Lightfoot warns of second COVID-19 surge in Chicago, but says ‘phased-in’ school reopening a go for now

Mayor Lori Lightfoot wearing a face mask that reads STAY SAFE.
Mayor Lori Lightfoot tours a Chicago elementary school in September, when the district opened with an all-virtual start. Officials have said they want to reopen school buildings for some special education students and pre-kindergartners later in fall. (Stacey Rupolo/Chalkbeat)

Chicago Mayor Lori Lightfoot said Monday the city will stay the course in weighing a phased-in reopening of schools — despite a sharp increase in COVID-19 cases that officials defined as a second surge. 

Lightfoot held a press conference with public health officials to sound alarms about a “dramatic uptick” of cases in the city across ages and demographic groups. But the mayor said that data from Catholic and other private schools, which reopened in August, do not suggest that schools have been significant sites of coronavirus transmission. And she spoke again about a belief that she and district leaders have highlighted: that remote learning is failing the district’s youngest and most vulnerable learners despite Chicago’s efforts to improve it. 

The district announced last Friday that it is gearing up to bring pre-kindergartners and some students receiving intensive special education services back into school buildings five days a week at some point after the school year’s second quarter starts Nov. 9. All other students will continue with all-virtual learning at least until January.

“Remote learning works for some,” Lightfoot said. “It works quite well. But for some it doesn’t work.”

Lightfoot stressed the district has not made any final reopening decisions and will let public health data guide it in the coming weeks. It is slated to survey families with children in pre-kindergarten and special education “cluster” programs Wednesday about their interest in switching to in-person learning.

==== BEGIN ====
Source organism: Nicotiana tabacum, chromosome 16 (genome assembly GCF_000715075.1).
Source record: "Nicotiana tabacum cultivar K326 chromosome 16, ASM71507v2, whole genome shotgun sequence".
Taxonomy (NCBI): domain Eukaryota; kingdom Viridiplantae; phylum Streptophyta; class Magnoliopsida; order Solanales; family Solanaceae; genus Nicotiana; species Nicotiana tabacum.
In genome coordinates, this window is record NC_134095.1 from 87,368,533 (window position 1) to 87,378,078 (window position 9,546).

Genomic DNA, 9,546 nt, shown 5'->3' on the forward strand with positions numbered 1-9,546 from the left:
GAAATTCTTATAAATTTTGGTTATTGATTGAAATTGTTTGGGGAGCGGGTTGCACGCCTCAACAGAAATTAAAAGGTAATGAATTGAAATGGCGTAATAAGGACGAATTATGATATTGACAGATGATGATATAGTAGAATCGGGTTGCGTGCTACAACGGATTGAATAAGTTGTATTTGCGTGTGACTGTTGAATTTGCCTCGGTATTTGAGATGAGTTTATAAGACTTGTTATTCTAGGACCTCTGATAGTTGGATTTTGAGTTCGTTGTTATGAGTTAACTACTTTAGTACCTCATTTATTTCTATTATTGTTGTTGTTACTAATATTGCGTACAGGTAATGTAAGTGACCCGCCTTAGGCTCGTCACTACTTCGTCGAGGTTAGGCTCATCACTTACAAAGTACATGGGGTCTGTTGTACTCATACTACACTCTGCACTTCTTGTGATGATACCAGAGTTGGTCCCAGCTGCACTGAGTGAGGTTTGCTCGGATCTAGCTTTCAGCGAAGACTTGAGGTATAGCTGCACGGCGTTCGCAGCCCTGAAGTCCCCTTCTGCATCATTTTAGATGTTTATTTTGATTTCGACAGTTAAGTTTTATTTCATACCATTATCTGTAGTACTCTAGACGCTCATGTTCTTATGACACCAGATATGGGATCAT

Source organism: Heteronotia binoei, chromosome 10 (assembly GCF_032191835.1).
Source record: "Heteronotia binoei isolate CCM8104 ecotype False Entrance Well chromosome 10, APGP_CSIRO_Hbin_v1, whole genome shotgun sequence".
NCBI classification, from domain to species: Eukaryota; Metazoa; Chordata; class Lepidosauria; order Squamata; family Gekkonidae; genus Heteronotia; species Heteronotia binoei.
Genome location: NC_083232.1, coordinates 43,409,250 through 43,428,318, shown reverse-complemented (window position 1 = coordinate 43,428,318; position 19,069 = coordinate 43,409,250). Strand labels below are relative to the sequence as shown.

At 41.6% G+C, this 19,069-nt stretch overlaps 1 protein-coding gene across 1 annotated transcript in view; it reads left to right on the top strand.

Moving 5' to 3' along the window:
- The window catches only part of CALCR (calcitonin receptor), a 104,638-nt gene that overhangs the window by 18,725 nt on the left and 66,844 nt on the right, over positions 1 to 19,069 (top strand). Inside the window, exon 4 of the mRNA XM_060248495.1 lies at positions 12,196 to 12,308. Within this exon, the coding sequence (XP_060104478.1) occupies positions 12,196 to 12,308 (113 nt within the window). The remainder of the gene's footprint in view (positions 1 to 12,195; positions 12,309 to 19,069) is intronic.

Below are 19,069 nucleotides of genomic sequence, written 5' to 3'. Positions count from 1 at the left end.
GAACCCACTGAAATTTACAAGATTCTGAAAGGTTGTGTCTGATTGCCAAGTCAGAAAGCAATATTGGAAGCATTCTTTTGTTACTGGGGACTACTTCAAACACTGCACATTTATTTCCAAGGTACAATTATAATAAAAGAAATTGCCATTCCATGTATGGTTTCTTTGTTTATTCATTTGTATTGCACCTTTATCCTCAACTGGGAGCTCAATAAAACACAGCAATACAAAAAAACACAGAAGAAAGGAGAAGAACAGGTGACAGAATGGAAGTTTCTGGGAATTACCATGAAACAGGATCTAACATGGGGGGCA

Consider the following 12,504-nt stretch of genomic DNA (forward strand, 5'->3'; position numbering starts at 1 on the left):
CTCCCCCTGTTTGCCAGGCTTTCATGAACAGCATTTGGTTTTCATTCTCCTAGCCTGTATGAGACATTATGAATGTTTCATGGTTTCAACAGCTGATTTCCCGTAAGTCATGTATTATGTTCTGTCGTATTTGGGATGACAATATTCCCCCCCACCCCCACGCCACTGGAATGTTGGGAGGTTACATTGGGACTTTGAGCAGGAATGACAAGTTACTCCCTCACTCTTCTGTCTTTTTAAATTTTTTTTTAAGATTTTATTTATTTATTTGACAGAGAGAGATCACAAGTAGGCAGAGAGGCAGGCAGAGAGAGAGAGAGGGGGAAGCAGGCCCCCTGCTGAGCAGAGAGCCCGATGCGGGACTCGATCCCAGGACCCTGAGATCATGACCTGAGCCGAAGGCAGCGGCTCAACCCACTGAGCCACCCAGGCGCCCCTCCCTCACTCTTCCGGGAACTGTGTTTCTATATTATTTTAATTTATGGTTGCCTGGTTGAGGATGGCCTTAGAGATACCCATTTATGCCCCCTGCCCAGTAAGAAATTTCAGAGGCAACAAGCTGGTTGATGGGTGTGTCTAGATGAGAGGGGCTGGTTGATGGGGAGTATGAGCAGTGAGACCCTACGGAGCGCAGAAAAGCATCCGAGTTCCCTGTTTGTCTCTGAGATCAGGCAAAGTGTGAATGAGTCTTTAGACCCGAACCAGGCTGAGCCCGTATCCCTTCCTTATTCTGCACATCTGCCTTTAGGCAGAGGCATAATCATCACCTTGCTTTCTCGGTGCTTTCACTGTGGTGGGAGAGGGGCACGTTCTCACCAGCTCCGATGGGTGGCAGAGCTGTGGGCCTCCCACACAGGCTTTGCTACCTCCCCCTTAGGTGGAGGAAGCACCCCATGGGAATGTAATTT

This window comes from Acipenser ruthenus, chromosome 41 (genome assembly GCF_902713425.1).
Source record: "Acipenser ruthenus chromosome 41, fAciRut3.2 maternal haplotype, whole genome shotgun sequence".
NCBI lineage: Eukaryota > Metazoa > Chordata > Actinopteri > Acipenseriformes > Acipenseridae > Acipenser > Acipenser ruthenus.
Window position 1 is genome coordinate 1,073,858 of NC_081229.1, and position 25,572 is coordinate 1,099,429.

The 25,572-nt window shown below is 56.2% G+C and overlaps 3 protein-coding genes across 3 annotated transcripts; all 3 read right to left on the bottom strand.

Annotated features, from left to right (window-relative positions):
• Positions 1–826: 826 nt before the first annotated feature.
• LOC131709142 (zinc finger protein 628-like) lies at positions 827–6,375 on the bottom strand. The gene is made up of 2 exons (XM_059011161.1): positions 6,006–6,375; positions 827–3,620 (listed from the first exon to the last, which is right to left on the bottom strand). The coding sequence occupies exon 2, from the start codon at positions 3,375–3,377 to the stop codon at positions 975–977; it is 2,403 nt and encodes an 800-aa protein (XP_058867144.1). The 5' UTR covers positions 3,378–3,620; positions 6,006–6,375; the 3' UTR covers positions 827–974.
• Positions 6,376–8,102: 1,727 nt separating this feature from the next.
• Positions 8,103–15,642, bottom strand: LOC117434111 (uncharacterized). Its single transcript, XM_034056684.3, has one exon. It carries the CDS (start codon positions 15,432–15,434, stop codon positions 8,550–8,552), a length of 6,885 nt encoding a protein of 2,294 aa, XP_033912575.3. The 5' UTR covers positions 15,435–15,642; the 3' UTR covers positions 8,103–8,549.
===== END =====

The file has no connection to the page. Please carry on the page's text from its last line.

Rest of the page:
The district’s teachers union has strongly opposed the district’s plans, and its leaders took to social media Monday to hold up the new surge data from the city as evidence that reopening schools would be premature and risky.

The union held a virtual town hall for its members Sunday night, during which union officials heard from teachers anxious about a possible return to schools, and promised to make their concerns known to city leadership. 

“Every single resource in our union is being directed towards this,” union vice president Stacy Davis Gates said Sunday night.

Still, with complaints from the union that they weren’t consulted before Chicago Public Schools announced its fall reopening plan, Thad Goodchild, the union’s legal counsel, said on Sunday’s call that the union was exploring legal avenues to address their concern. That could include a request for the union to hire their own buildings safety inspector. “CPS only reaches agreements with us when they are forced to do so,” Goodchild said. 

Also on Sunday, a coalition of progressive elected officials from Chicago’s city council, and county and state government, many of whom have worked closely with the union or whose campaigns were supported by union-affiliated organizations, have signed a letter asking for clearer information on a testing and contact tracing plan for any return to school. 

Asked about the letter, Lightfoot said she invites the elected officials to engage with her directly about their concerns.

The city’s seven-day positivity rate has jumped above 5% for the first time in months, with rates approaching 20% in some city zip codes. The mayor and public health commissioner Allison Arwady urged residents to redouble efforts to limit the spread, suggesting they might have to reimpose stricter restrictions on businesses and public gathering in coming weeks if the numbers continue to go up. 

But Lightfoot reiterated that the city has studied closely the experience of parochial and private schools that reopened: “We are not seeing the schools as a source of spread.”

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